Salvia columbariae – Chia
Scientific Name: Salvia columbariae
Common Name: Chia
Growth Habit: Herb/Forb
Arizona Native Status: Native
Flower Color: Violet, White (rare)
Flowering Season: Spring
Height: To 20 inches (51 cm) tall
Description: The flowers are in spiky bracted, purple-tinged, globular clusters that are often stacked on top of each other along the upright flower stalks. The individual flowers are small, tubular, and 2-lipped with lobed upper and lower lips. The leaves have deeply recessed veins and are dark green, oblong, pinnately divided, crinkled, and mainly basal. The stems are square in cross section.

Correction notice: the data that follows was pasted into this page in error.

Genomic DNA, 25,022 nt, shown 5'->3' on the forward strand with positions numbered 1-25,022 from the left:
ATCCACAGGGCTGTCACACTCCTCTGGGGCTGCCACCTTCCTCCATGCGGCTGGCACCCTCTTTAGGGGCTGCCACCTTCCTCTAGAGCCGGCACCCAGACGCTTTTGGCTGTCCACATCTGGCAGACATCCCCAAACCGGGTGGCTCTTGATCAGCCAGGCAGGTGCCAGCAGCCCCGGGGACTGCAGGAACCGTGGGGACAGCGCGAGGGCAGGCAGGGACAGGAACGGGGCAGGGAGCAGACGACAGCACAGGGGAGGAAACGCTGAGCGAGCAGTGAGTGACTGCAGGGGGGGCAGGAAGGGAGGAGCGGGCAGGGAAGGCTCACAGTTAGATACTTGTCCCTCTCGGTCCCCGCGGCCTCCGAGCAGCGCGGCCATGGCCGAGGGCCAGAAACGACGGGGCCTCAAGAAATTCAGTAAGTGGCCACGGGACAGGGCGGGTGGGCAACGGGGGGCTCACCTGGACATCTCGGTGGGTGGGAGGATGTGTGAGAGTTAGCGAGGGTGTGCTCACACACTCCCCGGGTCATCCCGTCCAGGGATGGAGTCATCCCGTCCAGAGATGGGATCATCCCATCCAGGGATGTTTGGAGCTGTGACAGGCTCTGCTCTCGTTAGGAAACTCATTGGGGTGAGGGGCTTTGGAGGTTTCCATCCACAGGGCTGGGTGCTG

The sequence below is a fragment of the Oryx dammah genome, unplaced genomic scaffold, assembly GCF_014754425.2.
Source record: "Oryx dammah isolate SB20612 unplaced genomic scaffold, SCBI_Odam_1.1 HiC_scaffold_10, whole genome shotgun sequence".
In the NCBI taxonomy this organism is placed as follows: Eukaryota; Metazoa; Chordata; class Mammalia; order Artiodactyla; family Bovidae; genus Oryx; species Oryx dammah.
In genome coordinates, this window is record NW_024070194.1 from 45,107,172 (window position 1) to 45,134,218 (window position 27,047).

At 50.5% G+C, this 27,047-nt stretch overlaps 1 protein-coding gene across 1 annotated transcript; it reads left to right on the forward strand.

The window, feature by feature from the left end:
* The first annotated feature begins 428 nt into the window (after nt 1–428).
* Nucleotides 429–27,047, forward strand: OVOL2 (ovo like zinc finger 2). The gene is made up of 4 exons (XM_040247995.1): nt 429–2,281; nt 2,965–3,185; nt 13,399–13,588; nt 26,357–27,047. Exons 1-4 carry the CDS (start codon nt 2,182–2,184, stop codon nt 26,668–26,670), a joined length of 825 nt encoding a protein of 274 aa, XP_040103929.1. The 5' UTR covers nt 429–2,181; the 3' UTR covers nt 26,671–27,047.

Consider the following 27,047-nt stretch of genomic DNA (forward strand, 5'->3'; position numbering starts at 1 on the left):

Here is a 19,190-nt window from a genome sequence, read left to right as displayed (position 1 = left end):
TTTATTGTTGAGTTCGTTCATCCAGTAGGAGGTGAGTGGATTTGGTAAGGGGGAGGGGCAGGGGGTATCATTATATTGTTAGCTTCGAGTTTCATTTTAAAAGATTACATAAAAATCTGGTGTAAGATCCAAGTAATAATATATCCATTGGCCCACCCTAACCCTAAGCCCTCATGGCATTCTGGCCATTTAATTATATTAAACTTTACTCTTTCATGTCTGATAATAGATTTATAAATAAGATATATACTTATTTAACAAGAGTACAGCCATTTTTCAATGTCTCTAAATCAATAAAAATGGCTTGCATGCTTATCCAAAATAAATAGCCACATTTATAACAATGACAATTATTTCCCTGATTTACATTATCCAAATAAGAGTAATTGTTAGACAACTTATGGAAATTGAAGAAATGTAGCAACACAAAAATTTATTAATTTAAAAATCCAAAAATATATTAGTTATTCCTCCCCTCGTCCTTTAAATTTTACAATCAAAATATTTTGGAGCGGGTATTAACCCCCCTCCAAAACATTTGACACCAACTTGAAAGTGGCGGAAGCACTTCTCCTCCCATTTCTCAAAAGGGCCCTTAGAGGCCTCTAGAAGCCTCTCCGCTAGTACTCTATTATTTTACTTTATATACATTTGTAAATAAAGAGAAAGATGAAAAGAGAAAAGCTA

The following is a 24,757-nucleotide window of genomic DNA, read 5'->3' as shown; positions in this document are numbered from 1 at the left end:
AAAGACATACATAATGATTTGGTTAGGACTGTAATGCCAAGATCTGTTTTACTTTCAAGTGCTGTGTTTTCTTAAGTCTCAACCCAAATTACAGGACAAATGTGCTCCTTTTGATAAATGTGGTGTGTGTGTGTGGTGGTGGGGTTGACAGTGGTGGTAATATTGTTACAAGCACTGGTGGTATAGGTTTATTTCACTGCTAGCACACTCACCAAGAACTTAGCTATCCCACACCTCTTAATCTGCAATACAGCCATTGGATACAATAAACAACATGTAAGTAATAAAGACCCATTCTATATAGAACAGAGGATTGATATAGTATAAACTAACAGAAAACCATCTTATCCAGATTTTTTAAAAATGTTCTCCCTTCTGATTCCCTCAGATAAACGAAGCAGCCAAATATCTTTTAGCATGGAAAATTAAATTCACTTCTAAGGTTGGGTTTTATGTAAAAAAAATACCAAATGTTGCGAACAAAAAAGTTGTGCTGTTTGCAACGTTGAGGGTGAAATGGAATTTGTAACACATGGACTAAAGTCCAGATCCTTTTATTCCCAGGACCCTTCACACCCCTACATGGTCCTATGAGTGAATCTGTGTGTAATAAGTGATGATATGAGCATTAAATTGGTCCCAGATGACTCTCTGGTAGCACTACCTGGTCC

Culturally Significant Plant – Native Americans have long cultivated these plants and used the seeds for food, beverages, and for medicinal purposes.
Edible – The seeds are edible and form a thick mucilage in water, making an unusual but healthful drink. The seeds are currently being studied for their role in treating diabetes.
Fragrant – The leaves smell minty when crushed.
Kingdom: Plantae – Plants
Subkingdom: Tracheobionta – Vascular plants
Superdivision: Spermatophyta – Seed plants
Division: Magnoliophyta – Flowering plants
Class: Magnoliopsida – Dicotyledons
Family: Lamiaceae – Mint family
Genus: Salvia L. – sage
Species: Salvia columbariae Benth. – chia
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